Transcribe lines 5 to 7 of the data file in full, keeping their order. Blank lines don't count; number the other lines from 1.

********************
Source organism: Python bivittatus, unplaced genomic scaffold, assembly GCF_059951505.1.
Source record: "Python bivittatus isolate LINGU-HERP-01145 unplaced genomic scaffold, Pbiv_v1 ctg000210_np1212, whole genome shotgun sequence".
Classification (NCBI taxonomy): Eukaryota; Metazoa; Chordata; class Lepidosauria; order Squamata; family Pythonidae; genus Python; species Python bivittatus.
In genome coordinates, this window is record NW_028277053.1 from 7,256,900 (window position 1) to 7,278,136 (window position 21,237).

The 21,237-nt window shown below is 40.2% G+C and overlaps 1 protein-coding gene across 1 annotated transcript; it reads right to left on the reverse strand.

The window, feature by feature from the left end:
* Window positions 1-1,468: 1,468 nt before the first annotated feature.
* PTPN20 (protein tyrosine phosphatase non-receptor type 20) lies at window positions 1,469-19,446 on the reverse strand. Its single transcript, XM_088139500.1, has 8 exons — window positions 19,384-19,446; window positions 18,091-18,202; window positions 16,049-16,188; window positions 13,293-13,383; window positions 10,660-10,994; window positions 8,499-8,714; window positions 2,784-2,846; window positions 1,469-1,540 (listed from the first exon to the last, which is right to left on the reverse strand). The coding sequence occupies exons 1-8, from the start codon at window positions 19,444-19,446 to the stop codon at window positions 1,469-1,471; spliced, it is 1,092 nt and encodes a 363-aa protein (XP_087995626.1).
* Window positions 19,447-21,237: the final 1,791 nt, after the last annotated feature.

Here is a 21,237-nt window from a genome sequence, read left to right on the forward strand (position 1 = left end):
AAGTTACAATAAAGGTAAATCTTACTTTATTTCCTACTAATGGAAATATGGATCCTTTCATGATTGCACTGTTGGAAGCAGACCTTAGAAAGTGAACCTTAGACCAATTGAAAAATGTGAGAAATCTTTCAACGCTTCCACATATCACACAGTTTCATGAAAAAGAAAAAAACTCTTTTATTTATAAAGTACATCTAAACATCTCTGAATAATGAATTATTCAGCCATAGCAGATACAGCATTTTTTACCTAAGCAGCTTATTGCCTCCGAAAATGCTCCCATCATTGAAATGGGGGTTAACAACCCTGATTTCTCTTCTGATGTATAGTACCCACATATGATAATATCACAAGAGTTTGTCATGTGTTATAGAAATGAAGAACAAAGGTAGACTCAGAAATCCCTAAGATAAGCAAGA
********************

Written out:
The 21,237-nt window shown below is 40.2% G+C and overlaps 1 protein-coding gene across 1 annotated transcript; it reads right to left on the reverse strand.

The window, feature by feature from the left end:
* Window positions 1-1,468: 1,468 nt before the first annotated feature.